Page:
Jaeden Forresy, Nyssa Nite Rodeo Queen for 2020 and 2021, began riding horses eight years ago. The 21-year-old says she misses interacting with kids at rodeos the most. (Rachel Parsons/The Enterprise)
After rodeos throughout the county this summer were canceled because of Covid, cowboys, buckaroos, vendors, and fans alike were disappointed. But what about the royalty?
Jaeden Forrey, Miss Nyssa Nite Rodeo Queen 2020, got an unexpected surprise. Nyssa asked her to retain her title for another year since the rodeo could not crown a new queen in June. This year’s rodeo would have been its 75th anniversary.
Forrey’s schedule would normally be full of rodeo appearances and parades this time of year. Without all the events, she is quietly honing her skills and business as a horse trainer.
“It’s not just a beauty pageant,” Forrey said of the rodeo queen tradition on a recent blistering afternoon standing next to her “queen horse” Dylan on her family land in Idaho. There is real skill, knowledge and horsewomanship to it, she added.
She recently graduated from Treasure Valley Community College’s horse production program and plans to spend the time she would have been on the rodeo circuit perfecting her roping skills and training horses for private clients.
The tack room in Jaeden Forrey’s horse trailer houses her rodeo queen regalia. When she rides at rodeos, she wears a crown on her cowboy hat, a rodeo queen belt buckle, chaps, ribbons and a floral spray on her saddle, all in Nyssa Nite Rodeo’s colors of blue, silver and white. (Rachel Parsons/The Enterprise)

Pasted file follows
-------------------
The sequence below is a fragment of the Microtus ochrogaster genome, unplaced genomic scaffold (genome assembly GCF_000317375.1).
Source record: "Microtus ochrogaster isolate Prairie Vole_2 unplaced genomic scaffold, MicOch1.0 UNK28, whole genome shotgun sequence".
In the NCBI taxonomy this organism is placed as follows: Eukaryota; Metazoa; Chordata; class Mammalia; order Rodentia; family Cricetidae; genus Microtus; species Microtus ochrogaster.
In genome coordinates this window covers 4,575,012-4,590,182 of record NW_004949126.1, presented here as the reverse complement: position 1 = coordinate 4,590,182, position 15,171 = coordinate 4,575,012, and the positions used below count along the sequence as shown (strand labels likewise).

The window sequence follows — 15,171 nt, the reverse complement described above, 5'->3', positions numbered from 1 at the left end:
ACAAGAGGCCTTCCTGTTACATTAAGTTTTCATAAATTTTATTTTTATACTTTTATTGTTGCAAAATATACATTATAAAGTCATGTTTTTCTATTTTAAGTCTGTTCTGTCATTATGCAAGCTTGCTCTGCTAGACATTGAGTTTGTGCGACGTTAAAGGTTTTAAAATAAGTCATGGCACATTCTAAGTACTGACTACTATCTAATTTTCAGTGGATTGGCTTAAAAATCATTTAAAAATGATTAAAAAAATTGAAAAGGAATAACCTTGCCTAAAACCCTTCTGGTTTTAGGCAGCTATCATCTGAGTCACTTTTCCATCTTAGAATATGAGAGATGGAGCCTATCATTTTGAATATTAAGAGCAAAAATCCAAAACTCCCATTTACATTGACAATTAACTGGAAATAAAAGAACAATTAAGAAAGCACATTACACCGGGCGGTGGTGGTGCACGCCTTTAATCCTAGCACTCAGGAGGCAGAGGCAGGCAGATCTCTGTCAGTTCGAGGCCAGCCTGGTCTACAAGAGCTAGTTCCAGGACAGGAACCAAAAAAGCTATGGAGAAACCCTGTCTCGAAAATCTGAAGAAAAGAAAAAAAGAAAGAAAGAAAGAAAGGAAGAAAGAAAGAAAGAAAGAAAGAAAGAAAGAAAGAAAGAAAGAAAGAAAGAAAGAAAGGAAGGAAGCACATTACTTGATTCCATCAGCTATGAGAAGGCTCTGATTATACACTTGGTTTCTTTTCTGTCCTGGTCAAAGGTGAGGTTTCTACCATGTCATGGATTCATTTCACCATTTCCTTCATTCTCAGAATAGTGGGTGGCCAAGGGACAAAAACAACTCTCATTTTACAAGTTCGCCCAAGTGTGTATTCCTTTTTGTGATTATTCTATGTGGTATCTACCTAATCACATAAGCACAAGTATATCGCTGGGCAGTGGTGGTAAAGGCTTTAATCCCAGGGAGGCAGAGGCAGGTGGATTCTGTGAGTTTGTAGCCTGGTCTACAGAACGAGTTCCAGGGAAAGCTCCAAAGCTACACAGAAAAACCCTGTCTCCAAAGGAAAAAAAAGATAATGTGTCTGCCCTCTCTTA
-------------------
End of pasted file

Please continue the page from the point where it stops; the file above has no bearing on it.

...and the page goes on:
Crown the queen. The Nyssa Nite Rodeo’s silver crown, embellished with blue stones, is passed from one western monarch to the next each year at the rodeo in June. (Rachel Parsons/The Enterprise)
The 21-year-old says something about horses resonated with her even before she started riding. “They’re such gentle creatures,” said Jaeden Forrey. She got her first horse when she was 13 and the experience changed the course of her teenage years. (Rachel Parsons/The Enterprise)
Forrey’s lariat hangs off her saddle. She has been learning to rope cattle and hopes eventually to compete in team roping events. (Rachel Parsons/The Enterprise)
Forrey leads a reluctant Dusty out for a training session. She began riding horses at age 13 and recently graduated from Treasure Valley Community College’s horse production and training program. (Rachel Parsons/The Enterprise)
Forrey eases Dusty through a light warmup. She said her training at TVCC taught her to handle a range of horse behaviors and situations. (Rachel Parsons/The Enterprise)
Jingle bobs give Forrey’s spurs their signature metallic jangle. According to some traditions, the embellishment was a mark of an accomplished or senior ranch hand or cowpoke. Today they are largely worn as decoration for the trademark sound of the west. (Rachel Parsons/The Enterprise)
Fire and her foal. The mare was the first horse that Forrey got when she was 13. “She saved my life,” says Forrey, “I was going down a bad path.” Fire has arthritis in one knee now so Forrey no longer rides her. (Rachel Parsons/The Enterprise)
Miss Nyssa Nite Rodeo Queen 2021 Jaeden Forrey gets a smooch from one of the two foals at her family property in New Plymouth, Idaho. (Rachel Parsons/The Enterprise)
News tip? Contact reporter Rachel Parsons at [email protected]
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